For men everywhere, the thought of getting a prostate check up can bring about feelings of anxiety, stress and fear. I mean, if your friends found out you got a prostate check up, they might ask questions about what happens after your doctor puts the rubber gloves on.


But this isn’t something you can just ignore and assume everything will be ok. ONE in SEVEN men will be diagnosed with prostate cancer in their lifetime, and early intervention is key to making a full recovery. The good news is that prostate cancer is a typically slow growing cancer; the bad news is that the best means to detect remains through regular prostate check ups.




For men over 50, it’s best to make prostate check ups an annual routine as while it can happen to men at any age, it is far more likely to happen in older men and men who have a family history of prostate cancer.



This sounds easy in theory, but it’s the unknown that can make men complacent. A prostate check up may not be the most comfortable thing – but it is extremely important to overcome that discomfort for the sake of your health – which is why today, we are going to explain what typically happens when you get a prostate exam.



1. Family history and symptoms



Firstly, your doctor will ask about your family history and whether you’ve experienced any changes in your urination. If you are dribbling urine, find it difficult to initiate your stream of urine or have blood in your urine, this could be a sign of prostate issues; however, sometimes prostate cancer can present with no symptoms at all making check ups even more important.


It’s then it’s likely that two tests will be performed.


2. The finger


The first test will be a digital rectal exam, or a DRE, and is an examination that most men tend to dread. While you are bending over with your arms or elbows resting on a table or lying on your side, your doctor will insert a lubricated finger (gloved) inside your rectum and feel for any abnormalities on your prostate. A healthy prostate will feel firm, and an unhealthy prostate will feel hard like a rock. There may be solid or rough nodules on the prostate, it might feel rubbery or enlarged or you may feel pain when the prostate is touched. These can all be signs that there is an issue with your prostate. While this exam is not painful, it can be uncomfortable but it doesn’t take long – typically only a few minutes.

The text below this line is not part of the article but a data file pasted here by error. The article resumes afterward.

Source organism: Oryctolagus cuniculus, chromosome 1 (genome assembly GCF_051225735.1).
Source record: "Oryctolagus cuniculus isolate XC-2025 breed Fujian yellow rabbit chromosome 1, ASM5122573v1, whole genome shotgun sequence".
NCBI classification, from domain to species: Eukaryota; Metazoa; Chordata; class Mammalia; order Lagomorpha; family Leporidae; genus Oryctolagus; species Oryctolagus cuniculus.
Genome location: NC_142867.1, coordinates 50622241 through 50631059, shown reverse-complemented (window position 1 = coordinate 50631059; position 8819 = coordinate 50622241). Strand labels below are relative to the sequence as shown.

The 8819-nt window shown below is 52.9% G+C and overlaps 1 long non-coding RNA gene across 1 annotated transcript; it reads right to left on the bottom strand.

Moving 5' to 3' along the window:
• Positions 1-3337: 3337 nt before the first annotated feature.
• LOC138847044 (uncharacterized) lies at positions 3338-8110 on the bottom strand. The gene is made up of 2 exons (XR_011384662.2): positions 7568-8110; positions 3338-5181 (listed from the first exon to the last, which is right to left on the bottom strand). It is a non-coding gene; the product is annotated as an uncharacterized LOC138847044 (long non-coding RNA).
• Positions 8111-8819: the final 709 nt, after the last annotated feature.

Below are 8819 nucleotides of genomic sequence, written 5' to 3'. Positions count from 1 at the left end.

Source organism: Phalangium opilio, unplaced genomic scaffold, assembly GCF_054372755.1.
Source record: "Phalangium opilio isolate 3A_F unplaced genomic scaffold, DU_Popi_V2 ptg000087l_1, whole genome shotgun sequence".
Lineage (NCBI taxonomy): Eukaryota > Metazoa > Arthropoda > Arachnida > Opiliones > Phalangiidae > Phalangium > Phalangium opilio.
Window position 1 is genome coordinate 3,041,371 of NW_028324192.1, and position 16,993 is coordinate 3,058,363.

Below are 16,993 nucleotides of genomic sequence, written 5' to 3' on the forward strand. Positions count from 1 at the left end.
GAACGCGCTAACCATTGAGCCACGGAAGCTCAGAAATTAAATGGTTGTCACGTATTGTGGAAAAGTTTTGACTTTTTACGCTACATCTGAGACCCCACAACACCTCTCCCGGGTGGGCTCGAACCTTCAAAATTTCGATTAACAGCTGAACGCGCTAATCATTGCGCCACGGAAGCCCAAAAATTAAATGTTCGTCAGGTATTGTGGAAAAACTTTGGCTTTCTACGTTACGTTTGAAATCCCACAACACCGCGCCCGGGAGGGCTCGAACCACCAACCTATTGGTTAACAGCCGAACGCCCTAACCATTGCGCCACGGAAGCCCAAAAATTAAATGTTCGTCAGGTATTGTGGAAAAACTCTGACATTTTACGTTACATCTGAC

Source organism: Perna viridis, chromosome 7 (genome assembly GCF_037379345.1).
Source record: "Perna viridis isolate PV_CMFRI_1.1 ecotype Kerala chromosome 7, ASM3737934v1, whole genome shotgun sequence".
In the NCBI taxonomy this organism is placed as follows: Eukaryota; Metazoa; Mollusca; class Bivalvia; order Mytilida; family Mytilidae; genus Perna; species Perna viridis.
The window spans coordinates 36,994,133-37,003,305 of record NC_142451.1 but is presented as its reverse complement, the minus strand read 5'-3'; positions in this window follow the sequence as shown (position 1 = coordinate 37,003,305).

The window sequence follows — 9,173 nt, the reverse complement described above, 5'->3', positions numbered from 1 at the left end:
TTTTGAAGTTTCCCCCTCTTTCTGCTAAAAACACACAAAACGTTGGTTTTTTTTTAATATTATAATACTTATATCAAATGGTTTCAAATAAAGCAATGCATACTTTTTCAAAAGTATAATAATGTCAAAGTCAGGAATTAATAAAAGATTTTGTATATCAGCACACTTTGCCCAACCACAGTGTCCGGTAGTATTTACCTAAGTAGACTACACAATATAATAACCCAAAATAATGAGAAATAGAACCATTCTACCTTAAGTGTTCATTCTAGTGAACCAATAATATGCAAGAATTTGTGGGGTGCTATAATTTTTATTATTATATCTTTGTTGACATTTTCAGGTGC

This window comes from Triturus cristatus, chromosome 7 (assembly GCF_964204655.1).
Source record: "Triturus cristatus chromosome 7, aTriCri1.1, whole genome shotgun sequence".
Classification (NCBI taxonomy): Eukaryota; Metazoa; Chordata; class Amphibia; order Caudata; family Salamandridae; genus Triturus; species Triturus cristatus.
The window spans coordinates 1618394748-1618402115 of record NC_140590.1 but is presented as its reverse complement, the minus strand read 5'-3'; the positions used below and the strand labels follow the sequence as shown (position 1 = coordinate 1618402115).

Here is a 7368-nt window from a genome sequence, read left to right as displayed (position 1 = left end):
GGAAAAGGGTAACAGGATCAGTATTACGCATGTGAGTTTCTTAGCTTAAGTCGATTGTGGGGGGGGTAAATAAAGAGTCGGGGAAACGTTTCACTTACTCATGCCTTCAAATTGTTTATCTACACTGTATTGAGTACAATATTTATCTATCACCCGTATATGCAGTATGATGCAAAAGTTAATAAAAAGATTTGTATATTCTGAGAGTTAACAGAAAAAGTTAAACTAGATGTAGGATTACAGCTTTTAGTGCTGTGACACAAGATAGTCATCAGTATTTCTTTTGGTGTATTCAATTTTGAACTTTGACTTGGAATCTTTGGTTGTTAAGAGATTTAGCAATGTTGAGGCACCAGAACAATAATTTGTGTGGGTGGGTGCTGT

3. The blood test


The second test they will do is a PSA blood test. PSA is a prostate specific protein which can increase when you have prostate cancer – but you can present with high PSA without prostate cancer and vice versa, which means that both tests are necessary to make sure there is nothing out of the ordinary.


If tests return concerning results, you will be referred to a prostate cancer specialist who will perform more in depth examinations from there.


Typically unmentioned side effects of prostate treatment


The prostate sits just under the bladder and is wrapped around the urethra (the tube in which urine travels), so when the prostate enlarges due to cancer or other conditions, extra pressure is placed on these areas and this can cause you to lose control over when you go to the bathroom. It’s a condition known as incontinence or light bladder leakage (LBL), and while it is commonly associated with women, it will also affect one in ten men, and for men who experience prostate issues the ratios become even higher.


Because of the proximity of the prostate to the bladder and other muscles that control urination, when you have prostate surgery or treatment it can have a negative ripple effect.


The tube that carries urine from the bladder runs directly through the prostate gland. The point where the bladder and urethra join is called the bladder neck sphincter and this opens to let urine flow through and closes to prevent leaking. Prostate surgery can damage this bladder neck sphincter, which can result in incontinence. Radiation treatments can also decrease bladder capacity, which can result in leakage due to overflow.